Live Tweeting is a term that you may have heard of, and it is an art that, when used well, can be very powerful.
All of the major television events and conferences now use Live Tweeting to get their messages out to the widest audience possible, so what is it?
What is Live Tweeting?
At every event there are pinnacle moments that leave you breathless, or catch the audience’s attention. Those are moments that can easily be captured in a few words or a photo, then shared through Twitter to give the world a glimpse of what it’s like to be there.
That’s the primary goal of Live Tweeting – reading a few words or viewing a Twitter picture is nothing like actually being there, but it gives you a glimpse and makes the readers with that they had attended. By using a few key techniques, you can maximize your event’s impact and make sure that everyone is clamouring to attend your next one.
There’s nothing wrong with taking a bit of credit for the stellar job that you’re about to do: if you’re an event planner, feel free to use your business’ account. If you’re a gown boutique hosting a show, then by all means you should use your account to Live Tweet the event.
If the event is big enough it should have its own account, but that requires another level of commitment.
A hashtag is a # followed by a word or phrase on Twitter that identifies a tweet as it relates to a topic. For example, if you want to know everything that’s happening in and around New York Fashion Week, you’ll search #NYFW on Twitter. The result will be a stream of everyone who’s talking about the designers, parties and styles at the shows.
Although your event my not be the same calibre as the Manhattan runways, you can use the same tool to get people talking about, and more importantly listening to, what’s happening.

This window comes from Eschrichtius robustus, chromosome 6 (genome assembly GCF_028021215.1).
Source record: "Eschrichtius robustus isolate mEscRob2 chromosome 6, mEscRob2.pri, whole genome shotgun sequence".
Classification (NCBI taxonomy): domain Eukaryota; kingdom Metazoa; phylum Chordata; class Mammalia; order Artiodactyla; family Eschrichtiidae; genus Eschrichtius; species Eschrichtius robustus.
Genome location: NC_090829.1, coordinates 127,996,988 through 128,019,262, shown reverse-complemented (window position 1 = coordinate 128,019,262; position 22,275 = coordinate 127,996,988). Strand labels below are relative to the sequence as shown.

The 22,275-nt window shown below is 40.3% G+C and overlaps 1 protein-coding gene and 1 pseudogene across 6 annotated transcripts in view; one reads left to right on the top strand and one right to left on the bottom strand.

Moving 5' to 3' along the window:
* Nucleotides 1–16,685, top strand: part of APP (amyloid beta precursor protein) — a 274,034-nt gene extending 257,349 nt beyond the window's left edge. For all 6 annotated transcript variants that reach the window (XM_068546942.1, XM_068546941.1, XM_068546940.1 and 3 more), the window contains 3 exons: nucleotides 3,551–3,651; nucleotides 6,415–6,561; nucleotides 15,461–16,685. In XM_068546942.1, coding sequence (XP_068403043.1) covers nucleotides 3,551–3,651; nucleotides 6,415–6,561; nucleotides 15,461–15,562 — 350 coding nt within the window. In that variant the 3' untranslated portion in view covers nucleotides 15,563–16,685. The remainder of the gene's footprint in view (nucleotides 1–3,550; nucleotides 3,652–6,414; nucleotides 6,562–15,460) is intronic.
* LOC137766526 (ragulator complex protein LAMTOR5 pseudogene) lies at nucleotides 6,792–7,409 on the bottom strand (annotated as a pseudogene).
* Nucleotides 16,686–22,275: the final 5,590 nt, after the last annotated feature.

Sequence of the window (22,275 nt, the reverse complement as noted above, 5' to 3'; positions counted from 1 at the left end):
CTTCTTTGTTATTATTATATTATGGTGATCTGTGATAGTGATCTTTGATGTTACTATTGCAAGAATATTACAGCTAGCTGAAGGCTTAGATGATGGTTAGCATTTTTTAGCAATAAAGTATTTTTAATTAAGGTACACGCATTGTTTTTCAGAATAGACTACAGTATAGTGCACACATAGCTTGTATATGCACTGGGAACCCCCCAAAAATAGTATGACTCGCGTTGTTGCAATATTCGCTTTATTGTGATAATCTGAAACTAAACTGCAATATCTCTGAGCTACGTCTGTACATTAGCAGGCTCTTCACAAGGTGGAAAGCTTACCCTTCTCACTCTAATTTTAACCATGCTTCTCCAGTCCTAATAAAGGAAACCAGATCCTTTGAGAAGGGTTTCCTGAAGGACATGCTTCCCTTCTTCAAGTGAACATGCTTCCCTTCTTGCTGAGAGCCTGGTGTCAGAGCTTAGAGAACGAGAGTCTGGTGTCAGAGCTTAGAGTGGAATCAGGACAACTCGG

Choose something that is no more than 10 characters long, clearly identifies your event, and is unique enough to stand out from the crowd. Example: for a bridal show in Yaletown the hashtag #BridalShow is far too general and will get lost in the clutter. However #YTBrides conveys the general elements of the show while identifying itself apart from the crowd.
Think of the tweets that you’re sending out like texts to a friend who wishes that she could be attending your event. Send out one-liners, elements of the decor that stand out, and photos from the crowd.
The messages that get the most exposure are the ones that make people feel an emotion even though they’re not there. Quote touching words fromt the mic, or an incredible fact that someone in attendance shared with you.
Events that use hashtags well can quickly become widespread points of discussion online, and get people talking about them who may never have known about their existence otherwise.
When the topic shows up on people’s screen a few times, inevitably they’ll search for the source of the discussion and possibly want to get involved themselves.
One thing that you can do to help out the success of your own hashtag is let everyone in your network know beforehand what you will be using and when. Send emails, update your Facebook Page and tell the people you see face to face. That way, when the event starts and the Tweets start coming in, you’ll have friendly faces leading the charge.